Moving to Forza, I was able to get Racetrack spraying. This sound is pretty obvious, so it was nice to see it being recognized. A sound that seemed to confuse the GameScent was my crashing; on two occasions Explosion sprayed out. Nothing is perfect, and there are a few more instances we’ll get to, but it was funny seeing something else triggered in these moments.

A Plague Tale: Requiem seemed to be the most on point. It begins in a wooded area, and the sounds of birds chirping and wind through the trees stimulated the Forest scent. This one very much seemed to be on a schedule, spraying regularly as the sound was the most potent of the games I’d played so far.

The last game I tried in order to trigger the final smell, Storm, was Inside. It was a little more difficult to find a game on my Xbox that would specifically set off this one, but I’m guessing rain and thunder is the most obvious. Even still, the sound of the pouring rain was mistaken for the wind in the trees, as Forest occasionally sprayed. Even more, the gun sound in Inside triggered Explosion, another goof by the AI. This also happened when I attempted to try Rainbow Six, which sprayed Storm because, I assume, it read an explosion as thunder.

In my opinion, the AI GameScent employs is giving a valiant effort. A movie might have better sound design for a device like this (and I believe it should work with it), with games focusing on spatial sound in a way that can limit it. When your audio is loud and evident in what it is, GameScent reads it well. In a typical game audio mix (which involves a lot of different sound), you might get differing results. It’s not a perfect science, but I’m still impressed by this being possible.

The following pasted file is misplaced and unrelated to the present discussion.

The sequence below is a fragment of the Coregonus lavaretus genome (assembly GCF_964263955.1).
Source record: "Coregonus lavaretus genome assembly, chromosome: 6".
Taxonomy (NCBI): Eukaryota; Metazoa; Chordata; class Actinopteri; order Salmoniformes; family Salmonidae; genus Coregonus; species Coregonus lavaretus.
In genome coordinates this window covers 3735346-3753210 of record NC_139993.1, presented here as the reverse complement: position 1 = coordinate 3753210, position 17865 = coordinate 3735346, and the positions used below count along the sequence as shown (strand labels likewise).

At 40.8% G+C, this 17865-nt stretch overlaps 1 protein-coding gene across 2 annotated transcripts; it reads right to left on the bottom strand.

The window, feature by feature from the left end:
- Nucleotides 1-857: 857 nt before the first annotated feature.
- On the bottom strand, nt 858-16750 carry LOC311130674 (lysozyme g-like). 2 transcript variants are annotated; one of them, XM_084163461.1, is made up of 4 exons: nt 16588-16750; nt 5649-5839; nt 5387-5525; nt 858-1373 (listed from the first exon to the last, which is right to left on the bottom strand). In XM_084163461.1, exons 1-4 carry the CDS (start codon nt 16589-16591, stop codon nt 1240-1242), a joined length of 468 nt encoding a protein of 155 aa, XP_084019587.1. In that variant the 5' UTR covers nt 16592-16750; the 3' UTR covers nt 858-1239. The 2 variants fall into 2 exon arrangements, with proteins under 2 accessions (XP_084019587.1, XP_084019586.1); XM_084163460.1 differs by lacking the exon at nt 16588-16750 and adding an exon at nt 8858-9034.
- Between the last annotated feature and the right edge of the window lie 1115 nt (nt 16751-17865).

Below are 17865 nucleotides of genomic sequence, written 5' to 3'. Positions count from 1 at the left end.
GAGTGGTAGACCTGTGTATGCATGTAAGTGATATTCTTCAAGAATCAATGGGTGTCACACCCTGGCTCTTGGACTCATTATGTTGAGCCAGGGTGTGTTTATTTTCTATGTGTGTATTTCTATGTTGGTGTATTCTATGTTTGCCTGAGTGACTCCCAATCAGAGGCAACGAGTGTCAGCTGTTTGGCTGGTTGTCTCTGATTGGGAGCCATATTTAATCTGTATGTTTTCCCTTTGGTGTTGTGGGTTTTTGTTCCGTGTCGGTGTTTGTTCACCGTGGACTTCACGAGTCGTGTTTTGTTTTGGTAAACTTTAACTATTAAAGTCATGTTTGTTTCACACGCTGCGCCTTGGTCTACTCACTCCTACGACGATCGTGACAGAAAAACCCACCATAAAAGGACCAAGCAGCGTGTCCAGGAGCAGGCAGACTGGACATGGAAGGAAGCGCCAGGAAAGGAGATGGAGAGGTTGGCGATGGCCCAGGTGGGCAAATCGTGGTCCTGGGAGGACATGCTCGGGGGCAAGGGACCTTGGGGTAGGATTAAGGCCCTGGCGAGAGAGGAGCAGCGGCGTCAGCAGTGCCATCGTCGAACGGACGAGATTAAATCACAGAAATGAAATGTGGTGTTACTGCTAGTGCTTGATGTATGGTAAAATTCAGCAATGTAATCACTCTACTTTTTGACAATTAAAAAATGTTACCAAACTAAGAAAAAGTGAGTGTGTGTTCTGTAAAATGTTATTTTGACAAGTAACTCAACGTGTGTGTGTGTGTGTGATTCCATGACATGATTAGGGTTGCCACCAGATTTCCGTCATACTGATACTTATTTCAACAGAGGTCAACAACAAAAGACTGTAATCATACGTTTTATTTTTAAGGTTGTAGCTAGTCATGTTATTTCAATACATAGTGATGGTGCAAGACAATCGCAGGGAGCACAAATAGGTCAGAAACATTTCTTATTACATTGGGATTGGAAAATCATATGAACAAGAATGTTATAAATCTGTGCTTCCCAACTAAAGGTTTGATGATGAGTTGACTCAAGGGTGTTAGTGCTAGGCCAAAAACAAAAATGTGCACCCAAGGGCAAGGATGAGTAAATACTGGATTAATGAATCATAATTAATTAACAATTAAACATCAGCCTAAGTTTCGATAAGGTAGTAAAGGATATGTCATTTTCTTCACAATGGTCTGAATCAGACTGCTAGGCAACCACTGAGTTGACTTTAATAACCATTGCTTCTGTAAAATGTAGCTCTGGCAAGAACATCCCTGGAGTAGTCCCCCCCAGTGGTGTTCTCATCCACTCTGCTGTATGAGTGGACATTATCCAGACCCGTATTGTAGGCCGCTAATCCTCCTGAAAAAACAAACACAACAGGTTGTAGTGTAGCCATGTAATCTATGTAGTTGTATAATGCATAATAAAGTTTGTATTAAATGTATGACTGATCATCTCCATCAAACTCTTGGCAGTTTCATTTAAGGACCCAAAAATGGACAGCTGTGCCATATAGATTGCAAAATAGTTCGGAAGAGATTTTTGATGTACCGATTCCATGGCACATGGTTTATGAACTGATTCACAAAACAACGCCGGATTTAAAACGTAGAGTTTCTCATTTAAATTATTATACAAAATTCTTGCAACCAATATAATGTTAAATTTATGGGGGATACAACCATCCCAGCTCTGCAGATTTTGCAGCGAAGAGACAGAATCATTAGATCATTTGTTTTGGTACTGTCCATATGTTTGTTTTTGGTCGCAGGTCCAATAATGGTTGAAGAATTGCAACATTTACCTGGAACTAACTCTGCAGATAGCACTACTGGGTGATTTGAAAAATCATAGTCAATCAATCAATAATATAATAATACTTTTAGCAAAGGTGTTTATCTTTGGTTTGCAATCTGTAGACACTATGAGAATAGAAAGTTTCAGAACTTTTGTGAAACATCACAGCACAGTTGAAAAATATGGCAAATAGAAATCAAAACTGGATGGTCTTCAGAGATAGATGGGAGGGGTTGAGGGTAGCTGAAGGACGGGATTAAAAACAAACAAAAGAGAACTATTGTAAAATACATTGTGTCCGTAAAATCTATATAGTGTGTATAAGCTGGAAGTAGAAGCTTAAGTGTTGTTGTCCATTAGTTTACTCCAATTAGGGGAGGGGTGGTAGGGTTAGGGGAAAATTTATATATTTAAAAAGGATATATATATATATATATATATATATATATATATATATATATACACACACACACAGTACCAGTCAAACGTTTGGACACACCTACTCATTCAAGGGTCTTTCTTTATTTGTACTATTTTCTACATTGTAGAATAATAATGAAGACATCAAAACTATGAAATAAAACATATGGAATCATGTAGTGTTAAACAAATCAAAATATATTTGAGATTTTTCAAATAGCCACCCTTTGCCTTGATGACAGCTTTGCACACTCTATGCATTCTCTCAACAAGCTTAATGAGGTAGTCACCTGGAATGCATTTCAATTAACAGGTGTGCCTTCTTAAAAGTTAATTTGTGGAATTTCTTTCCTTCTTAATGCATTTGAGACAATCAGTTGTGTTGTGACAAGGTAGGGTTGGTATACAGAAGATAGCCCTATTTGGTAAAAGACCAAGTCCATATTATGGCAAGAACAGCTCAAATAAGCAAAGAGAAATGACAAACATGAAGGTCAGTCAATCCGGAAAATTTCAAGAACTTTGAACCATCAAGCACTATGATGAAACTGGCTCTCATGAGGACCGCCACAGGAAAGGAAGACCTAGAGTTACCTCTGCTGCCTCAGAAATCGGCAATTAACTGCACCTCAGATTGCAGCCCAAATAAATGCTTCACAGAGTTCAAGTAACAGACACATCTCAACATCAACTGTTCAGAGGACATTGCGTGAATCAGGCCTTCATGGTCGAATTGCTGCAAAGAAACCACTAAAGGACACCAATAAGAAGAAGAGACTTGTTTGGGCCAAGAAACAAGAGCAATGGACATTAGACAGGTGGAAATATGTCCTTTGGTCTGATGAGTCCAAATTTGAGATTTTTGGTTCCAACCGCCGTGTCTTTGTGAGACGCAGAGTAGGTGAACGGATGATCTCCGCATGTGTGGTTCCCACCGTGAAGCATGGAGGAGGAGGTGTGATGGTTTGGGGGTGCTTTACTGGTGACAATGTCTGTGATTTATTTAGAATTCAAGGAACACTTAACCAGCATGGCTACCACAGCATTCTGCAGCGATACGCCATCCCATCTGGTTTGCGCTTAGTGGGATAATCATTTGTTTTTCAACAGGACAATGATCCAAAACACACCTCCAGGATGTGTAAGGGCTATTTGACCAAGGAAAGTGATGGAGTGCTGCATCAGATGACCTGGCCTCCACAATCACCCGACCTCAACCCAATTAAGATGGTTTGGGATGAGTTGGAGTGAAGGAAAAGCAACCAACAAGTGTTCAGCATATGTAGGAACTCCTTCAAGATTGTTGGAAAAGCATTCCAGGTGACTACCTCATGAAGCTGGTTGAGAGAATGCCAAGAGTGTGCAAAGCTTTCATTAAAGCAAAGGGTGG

Why we remade smell o vision.

That said, I’m not sure these smells elicit thoughts of what they are supposed to represent. I’m having a tough time telling you that any of these smell like what they should, although the Clean Air smell is nice (which occasionally sprays to clear your airspace). They can be close, with Gunfire and Explosion evoking some qualities I’d imagine they have. Racetrack is a big maybe for me. Storm never seemed to spray enough to give its fullest scent, and Forest didn’t really give me vibes of the woods at all. It’s a mixed bag at best, but I wouldn’t say any of them are ones I smelled and immediately recognized what they were going for.